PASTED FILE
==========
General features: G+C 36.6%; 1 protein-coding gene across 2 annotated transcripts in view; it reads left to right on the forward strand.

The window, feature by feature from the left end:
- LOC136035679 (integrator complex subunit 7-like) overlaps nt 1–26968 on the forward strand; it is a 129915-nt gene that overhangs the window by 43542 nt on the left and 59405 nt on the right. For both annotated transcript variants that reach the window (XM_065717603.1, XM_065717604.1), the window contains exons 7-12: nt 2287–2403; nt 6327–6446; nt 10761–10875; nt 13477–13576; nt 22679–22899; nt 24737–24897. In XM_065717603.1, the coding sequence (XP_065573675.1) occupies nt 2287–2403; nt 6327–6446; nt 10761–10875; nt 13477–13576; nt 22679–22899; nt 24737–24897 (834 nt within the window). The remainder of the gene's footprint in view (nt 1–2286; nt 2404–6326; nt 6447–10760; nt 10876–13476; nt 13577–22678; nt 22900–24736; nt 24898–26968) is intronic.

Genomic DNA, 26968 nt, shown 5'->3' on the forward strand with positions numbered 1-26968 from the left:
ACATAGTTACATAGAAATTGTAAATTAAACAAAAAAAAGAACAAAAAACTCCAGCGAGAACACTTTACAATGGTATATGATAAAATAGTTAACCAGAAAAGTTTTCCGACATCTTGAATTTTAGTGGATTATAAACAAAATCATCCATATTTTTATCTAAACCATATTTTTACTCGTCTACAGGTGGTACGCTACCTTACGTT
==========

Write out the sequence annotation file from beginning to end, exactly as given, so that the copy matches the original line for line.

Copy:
General features: G+C 36.6%; 1 protein-coding gene across 2 annotated transcripts in view; it reads left to right on the forward strand.

The window, feature by feature from the left end:
- LOC136035679 (integrator complex subunit 7-like) overlaps nt 1–26968 on the forward strand; it is a 129915-nt gene that overhangs the window by 43542 nt on the left and 59405 nt on the right. For both annotated transcript variants that reach the window (XM_065717603.1, XM_065717604.1), the window contains exons 7-12: nt 2287–2403; nt 6327–6446; nt 10761–10875; nt 13477–13576; nt 22679–22899; nt 24737–24897. In XM_065717603.1, the coding sequence (XP_065573675.1) occupies nt 2287–2403; nt 6327–6446; nt 10761–10875; nt 13477–13576; nt 22679–22899; nt 24737–24897 (834 nt within the window). The remainder of the gene's footprint in view (nt 1–2286; nt 2404–6326; nt 6447–10760; nt 10876–13476; nt 13577–22678; nt 22900–24736; nt 24898–26968) is intronic.

Genomic DNA, 26968 nt, shown 5'->3' on the forward strand with positions numbered 1-26968 from the left:
ACATAGTTACATAGAAATTGTAAATTAAACAAAAAAAAGAACAAAAAACTCCAGCGAGAACACTTTACAATGGTATATGATAAAATAGTTAACCAGAAAAGTTTTCCGACATCTTGAATTTTAGTGGATTATAAACAAAATCATCCATATTTTTATCTAAACCATATTTTTACTCGTCTACAGGTGGTACGCTACCTTACGTT